Educated at local state schools, young Jack Donaldson worked at a Kerang store and flour-mill, and trained and rode his father’s trotters before devoting himself to professional running. After some success as a schoolboy athlete Donaldson first became widely known in 1906 when he ran second in the Stawell Gift. Travelling overnight to Bendigo, he won both the 130yds (119m) and 220yds (201m) there. Over the next two years he had numerous victories at meetings in eastern Australia in spite of his rapidly increasing handicap.
Of medium stature but slight build, 175cm tall and just 65kg, he attracted notice with his long, gliding stride and high arm action. His title, ‘Blue Streak’, derived from his well-known blue singlet marked with a large white ‘A’. He set times from 1910 to 1913 which stood for up to 40 years. During his career, Donaldson broke 13 world records.
Self trained and using a natural style, Donaldson was at his best at professional distances beyond 100yds and set times which, though not electronically clocked, stamped him as the greatest natural runner the world has know. The fact that his records survived into an era of better coaching, tracks and equipment (including starting blocks) is evidence of his exceptional talent.
With his manager, E. R. (‘Mick’) Terry, Donaldson sailed for South Africa in 1909. Always a professional, Donaldson turned in some of the most remarkable times for that era. In 1910 he flashed over 100yds to win a $4000 race in Johannesburg beating America’s Charles Holway and Australia’s Arthur Postle in 9.37 seconds (a fifth of a second faster than the amateur record of the time). It took 38 years before America’s Mel Patton bettered the time with a flat 9.3 seconds in 1948. His 130yds (119m) record stood until 1951.
In 1910 Donaldson defeated the 1908 Olympic champion, South African Reg Walker and the two had many tussles in Africa and England, with Donaldson usually the victor.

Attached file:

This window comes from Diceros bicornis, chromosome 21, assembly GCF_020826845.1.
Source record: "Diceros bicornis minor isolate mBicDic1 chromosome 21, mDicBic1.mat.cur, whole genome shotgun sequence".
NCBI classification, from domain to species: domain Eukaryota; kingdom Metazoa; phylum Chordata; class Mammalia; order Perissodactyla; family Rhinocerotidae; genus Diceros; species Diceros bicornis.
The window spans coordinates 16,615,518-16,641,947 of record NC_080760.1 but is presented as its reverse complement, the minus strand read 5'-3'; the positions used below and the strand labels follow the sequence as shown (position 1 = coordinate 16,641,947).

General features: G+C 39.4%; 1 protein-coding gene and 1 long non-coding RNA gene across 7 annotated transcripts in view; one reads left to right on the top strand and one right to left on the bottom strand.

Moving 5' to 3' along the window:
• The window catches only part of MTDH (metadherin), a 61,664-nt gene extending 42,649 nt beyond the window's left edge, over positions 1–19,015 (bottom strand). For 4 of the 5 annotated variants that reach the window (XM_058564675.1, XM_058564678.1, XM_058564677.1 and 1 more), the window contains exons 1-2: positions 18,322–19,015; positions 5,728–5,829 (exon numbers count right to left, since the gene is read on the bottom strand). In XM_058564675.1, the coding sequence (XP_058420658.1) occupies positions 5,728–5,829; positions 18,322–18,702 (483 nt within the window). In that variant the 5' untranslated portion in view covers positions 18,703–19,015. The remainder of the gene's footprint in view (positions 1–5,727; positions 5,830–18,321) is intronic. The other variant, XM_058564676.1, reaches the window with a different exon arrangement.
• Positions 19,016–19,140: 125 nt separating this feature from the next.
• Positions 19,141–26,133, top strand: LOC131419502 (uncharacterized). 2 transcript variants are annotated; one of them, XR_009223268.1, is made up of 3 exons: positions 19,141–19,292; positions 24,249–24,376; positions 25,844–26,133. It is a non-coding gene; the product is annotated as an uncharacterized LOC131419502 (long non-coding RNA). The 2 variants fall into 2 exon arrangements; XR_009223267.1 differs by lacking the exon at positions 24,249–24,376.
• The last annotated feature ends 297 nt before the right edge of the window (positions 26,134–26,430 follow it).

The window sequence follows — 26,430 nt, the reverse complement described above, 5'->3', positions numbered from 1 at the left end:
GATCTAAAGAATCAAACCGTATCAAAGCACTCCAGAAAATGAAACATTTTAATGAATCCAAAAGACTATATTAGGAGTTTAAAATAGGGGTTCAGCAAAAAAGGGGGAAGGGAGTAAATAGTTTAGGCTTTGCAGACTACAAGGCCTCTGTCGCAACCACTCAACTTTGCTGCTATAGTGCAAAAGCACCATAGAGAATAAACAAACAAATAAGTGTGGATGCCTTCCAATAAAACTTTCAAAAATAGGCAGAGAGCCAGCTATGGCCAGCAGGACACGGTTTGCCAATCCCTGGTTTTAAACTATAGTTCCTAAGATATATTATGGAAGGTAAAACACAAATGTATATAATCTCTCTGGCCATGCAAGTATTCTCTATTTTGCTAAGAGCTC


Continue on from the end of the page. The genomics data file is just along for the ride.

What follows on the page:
He had some memorable contests against Australian champion Arthur Postle who was five years his senior. While Postle was very quick over the short sprints, he could not match Donaldson over longer distances. Their contests became part of the folklore of Australian professional running.
Among his world records, Donaldson ran a particular blinder -12 seconds for 130yds at the tight Sydney Sports Ground grass track in 1911. This time stood for 40 years until Lloyd La Beach of Panama clocked 11.9 seconds in 1951. There were claims that the Sports Ground track had a 0.6m drop towards the finish line, but this possible advantage was countered by a very sharp turn. To prove the run was no fluke, he ran 12.18 seconds the following year on a rough grass track at Pontypridd in Britain. At meetings held in the north of England, Wales and Scotland, he ran for appearance money, prizes and bets.
Donaldson was the epitome of the professional elite athlete, enjoying the good life. He was a serious athlete who was respected for his dedication and talent. At the age of 32, and without training for years, Donaldson was still able to break 10 seconds for 100yds.
With matches hard to come by, Donaldson turned to track management. Although he argued that as an Australian he could not be conscripted, in 1916 he was charged with being an absentee from service and ordered to join the British Army. After seeing ‘something of the real war game’ with the 7th Manchesters at Arras, Donaldson became a physical education instructor. He made a brief return to professional running in Britain before going to the USA in 1919. Declining chances to coach, Donaldson worked for Wanamakers, a New York retailer.